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Criminal Procedure

Many people's first introduction to the legal system occurs during a criminal case. Each criminal case is different, but there are some steps that are common to most, if not all, criminal cases. In this section you will find information on what to expect at each stage of a typical criminal case -- including tips on the arrest process, plea bargains, sentencing options, and more. The resources on this page are meant to provide a general overview of a criminal matter---from arrest to the appeals process. The laws in your state and/or city may deviate significantly from those described here. If you have specific questions related to your situation you should speak with a local criminal defense attorney.


Getting arrested can be a frightening experience no matter who you are. When someone is arrested by the police, a specific series of events follows. The police must follow legal procedures during the actual arrest process, and at many other stages along the way to actually placing a suspect in jail.

Criminal Trial

A typical criminal case has several different phases. Unless a guilty plea is entered, criminal cases are resolved by trial. A defendant has a constitutional right to a "speedy trial." However, if a defendant demands a "speedy trial" and the prosecutor is not prepared to proceed to trial, the charges against the defendant may be dismissed. If not, the case will go to trial.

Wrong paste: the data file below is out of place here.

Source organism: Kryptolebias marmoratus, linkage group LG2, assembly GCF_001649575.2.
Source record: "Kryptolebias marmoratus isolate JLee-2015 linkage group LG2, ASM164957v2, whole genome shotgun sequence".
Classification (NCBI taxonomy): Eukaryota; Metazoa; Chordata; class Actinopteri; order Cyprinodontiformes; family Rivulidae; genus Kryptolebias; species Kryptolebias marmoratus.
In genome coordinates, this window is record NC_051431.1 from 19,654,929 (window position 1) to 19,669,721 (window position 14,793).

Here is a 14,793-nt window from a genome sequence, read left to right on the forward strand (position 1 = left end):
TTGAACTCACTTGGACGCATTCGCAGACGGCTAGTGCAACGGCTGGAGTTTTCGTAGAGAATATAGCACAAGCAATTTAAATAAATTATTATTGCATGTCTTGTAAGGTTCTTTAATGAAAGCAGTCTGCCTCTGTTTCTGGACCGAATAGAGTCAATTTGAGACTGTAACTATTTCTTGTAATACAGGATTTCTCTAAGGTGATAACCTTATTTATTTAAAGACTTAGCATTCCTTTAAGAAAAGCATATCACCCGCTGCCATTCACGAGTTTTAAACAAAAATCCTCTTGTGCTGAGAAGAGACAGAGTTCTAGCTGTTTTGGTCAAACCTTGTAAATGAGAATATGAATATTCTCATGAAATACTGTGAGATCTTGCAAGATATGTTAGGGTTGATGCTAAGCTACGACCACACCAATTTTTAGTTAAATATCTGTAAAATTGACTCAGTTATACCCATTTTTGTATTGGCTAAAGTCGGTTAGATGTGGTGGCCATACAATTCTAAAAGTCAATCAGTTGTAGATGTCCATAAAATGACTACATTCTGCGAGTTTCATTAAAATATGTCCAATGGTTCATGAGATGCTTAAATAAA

During trial, the jury is instructed that the defendant is presumed innocent, and that the presumption of innocence does not change until the jury begins deliberations. Jurors are not supposed to abandon the presumption of innocence before hearing all of the evidence in the case.

If the jury finds the defendant guilty, a defendant may file post-trial motions, such as a motion for a new trial. These motions are rarely granted. The defendant may also file an appeal.


After a person is convicted of a crime, whether through a guilty plea, plea bargain, or jury verdict, the appropriate legal punishment is determined at the sentencing phase. A number of different kinds of punishment may be imposed on a convicted criminal defendant including fines, incarceration, probation and even community service.

The sentencing judge will also consider punishments and sentencing ranges identified in applicable criminal statutes, as well as the defendant's background and personal, social and economic circumstances.

How a Criminal Defense Attorney Can Help You

It is the job of criminal defense attorneys to represent those charged with crimes in court. Crimes can range in severity from a misdemeanor to a felony. Punishment can range from a minor fine or community service to years in prison or even death.

Having an attorney during criminal proceedings is critical for those charged with committing a crime. In fact, the Constitution promises that all citizens charged with a crime will be provided representation.

Your criminal defense attorney's job is to protect your rights and ensure your access to a fair trial. By examining the circumstances surrounding your case and weighing the strength of the evidence against you, your defense lawyer will apply current law, along with previous legal precedent, to your specific situation and use it to devise a solid legal strategy and build the best possible case for acquittal.